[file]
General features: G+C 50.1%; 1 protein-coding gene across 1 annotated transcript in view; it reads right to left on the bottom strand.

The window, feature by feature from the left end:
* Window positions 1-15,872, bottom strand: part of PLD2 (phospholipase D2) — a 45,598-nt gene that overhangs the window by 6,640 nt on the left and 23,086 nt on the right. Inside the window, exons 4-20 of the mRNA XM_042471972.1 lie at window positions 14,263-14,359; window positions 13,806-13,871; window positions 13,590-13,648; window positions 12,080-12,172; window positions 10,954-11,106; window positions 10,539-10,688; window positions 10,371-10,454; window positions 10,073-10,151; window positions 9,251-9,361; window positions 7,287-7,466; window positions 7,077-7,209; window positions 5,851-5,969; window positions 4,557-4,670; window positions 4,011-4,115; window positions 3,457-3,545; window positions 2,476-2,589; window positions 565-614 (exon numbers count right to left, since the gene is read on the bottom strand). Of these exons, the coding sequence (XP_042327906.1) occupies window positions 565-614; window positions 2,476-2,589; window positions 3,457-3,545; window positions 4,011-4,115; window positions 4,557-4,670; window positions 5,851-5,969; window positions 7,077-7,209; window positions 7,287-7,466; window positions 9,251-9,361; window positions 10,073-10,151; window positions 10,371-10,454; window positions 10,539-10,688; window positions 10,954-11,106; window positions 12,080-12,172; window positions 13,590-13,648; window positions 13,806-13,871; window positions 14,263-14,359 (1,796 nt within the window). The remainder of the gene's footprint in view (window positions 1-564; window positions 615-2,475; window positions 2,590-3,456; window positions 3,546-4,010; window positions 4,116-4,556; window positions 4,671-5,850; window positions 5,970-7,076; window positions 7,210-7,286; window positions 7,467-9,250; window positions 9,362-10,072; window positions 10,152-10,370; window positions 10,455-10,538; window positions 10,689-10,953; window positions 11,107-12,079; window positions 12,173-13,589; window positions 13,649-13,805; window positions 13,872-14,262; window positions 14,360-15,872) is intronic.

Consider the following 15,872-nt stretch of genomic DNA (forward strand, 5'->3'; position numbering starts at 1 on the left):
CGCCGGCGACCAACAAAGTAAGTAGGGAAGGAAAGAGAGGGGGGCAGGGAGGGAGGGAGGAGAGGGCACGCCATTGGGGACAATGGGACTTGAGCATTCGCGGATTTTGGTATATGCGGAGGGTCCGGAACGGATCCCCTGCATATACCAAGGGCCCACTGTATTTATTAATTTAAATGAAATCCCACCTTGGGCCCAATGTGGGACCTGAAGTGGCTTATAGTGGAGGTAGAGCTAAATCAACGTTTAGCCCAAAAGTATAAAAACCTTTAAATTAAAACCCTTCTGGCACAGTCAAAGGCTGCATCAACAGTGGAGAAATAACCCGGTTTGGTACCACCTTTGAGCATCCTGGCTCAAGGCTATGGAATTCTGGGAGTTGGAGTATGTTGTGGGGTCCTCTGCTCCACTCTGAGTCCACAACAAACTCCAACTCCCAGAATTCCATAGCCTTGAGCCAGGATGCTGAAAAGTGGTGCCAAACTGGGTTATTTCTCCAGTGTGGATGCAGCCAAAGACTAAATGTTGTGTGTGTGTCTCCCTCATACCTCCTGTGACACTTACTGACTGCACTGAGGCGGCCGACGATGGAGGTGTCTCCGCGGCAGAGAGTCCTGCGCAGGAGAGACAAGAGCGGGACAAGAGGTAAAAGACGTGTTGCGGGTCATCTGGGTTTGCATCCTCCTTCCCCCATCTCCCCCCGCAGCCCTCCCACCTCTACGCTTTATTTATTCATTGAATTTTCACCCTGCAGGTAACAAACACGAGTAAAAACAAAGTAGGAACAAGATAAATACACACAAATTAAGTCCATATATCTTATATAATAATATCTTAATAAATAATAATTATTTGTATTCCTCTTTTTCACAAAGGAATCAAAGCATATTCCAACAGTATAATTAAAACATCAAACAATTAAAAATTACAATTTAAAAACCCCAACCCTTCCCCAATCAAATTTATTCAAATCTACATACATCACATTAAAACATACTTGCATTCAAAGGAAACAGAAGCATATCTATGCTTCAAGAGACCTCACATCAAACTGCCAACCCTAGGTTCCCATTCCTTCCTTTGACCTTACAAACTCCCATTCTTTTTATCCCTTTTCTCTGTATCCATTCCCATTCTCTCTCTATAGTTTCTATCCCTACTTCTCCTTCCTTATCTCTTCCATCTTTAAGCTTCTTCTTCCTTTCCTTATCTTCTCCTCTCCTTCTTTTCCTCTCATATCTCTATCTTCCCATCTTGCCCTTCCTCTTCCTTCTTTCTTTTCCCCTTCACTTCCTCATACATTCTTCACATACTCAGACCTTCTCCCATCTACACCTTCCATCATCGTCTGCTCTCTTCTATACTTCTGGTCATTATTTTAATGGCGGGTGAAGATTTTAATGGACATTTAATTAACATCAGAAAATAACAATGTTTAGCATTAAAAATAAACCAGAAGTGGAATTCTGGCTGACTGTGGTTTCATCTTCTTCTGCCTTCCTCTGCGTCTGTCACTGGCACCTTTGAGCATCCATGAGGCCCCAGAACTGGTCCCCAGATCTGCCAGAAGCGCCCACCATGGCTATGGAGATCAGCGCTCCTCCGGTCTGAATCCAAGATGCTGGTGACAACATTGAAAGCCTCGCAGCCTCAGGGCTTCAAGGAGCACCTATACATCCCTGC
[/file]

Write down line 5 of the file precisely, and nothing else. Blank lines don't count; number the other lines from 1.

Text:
CGCCGGCGACCAACAAAGTAAGTAGGGAAGGAAAGAGAGGGGGGCAGGGAGGGAGGGAGGAGAGGGCACGCCATTGGGGACAATGGGACTTGAGCATTCGCGGATTTTGGTATATGCGGAGGGTCCGGAACGGATCCCCTGCATATACCAAGGGCCCACTGTATTTATTAATTTAAATGAAATCCCACCTTGGGCCCAATGTGGGACCTGAAGTGGCTTATAGTGGAGGTAGAGCTAAATCAACGTTTAGCCCAAAAGTATAAAAACCTTTAAATTAAAACCCTTCTGGCACAGTCAAAGGCTGCATCAACAGTGGAGAAATAACCCGGTTTGGTACCACCTTTGAGCATCCTGGCTCAAGGCTATGGAATTCTGGGAGTTGGAGTATGTTGTGGGGTCCTCTGCTCCACTCTGAGTCCACAACAAACTCCAACTCCCAGAATTCCATAGCCTTGAGCCAGGATGCTGAAAAGTGGTGCCAAACTGGGTTATTTCTCCAGTGTGGATGCAGCCAAAGACTAAATGTTGTGTGTGTGTCTCCCTCATACCTCCTGTGACACTTACTGACTGCACTGAGGCGGCCGACGATGGAGGTGTCTCCGCGGCAGAGAGTCCTGCGCAGGAGAGACAAGAGCGGGACAAGAGGTAAAAGACGTGTTGCGGGTCATCTGGGTTTGCATCCTCCTTCCCCCATCTCCCCCCGCAGCCCTCCCACCTCTACGCTTTATTTATTCATTGAATTTTCACCCTGCAGGTAACAAACACGAGTAAAAACAAAGTAGGAACAAGATAAATACACACAAATTAAGTCCATATATCTTATATAATAATATCTTAATAAATAATAATTATTTGTATTCCTCTTTTTCACAAAGGAATCAAAGCATATTCCAACAGTATAATTAAAACATCAAACAATTAAAAATTACAATTTAAAAACCCCAACCCTTCCCCAATCAAATTTATTCAAATCTACATACATCACATTAAAACATACTTGCATTCAAAGGAAACAGAAGCATATCTATGCTTCAAGAGACCTCACATCAAACTGCCAACCCTAGGTTCCCATTCCTTCCTTTGACCTTACAAACTCCCATTCTTTTTATCCCTTTTCTCTGTATCCATTCCCATTCTCTCTCTATAGTTTCTATCCCTACTTCTCCTTCCTTATCTCTTCCATCTTTAAGCTTCTTCTTCCTTTCCTTATCTTCTCCTCTCCTTCTTTTCCTCTCATATCTCTATCTTCCCATCTTGCCCTTCCTCTTCCTTCTTTCTTTTCCCCTTCACTTCCTCATACATTCTTCACATACTCAGACCTTCTCCCATCTACACCTTCCATCATCGTCTGCTCTCTTCTATACTTCTGGTCATTATTTTAATGGCGGGTGAAGATTTTAATGGACATTTAATTAACATCAGAAAATAACAATGTTTAGCATTAAAAATAAACCAGAAGTGGAATTCTGGCTGACTGTGGTTTCATCTTCTTCTGCCTTCCTCTGCGTCTGTCACTGGCACCTTTGAGCATCCATGAGGCCCCAGAACTGGTCCCCAGATCTGCCAGAAGCGCCCACCATGGCTATGGAGATCAGCGCTCCTCCGGTCTGAATCCAAGATGCTGGTGACAACATTGAAAGCCTCGCAGCCTCAGGGCTTCAAGGAGCACCTATACATCCCTGC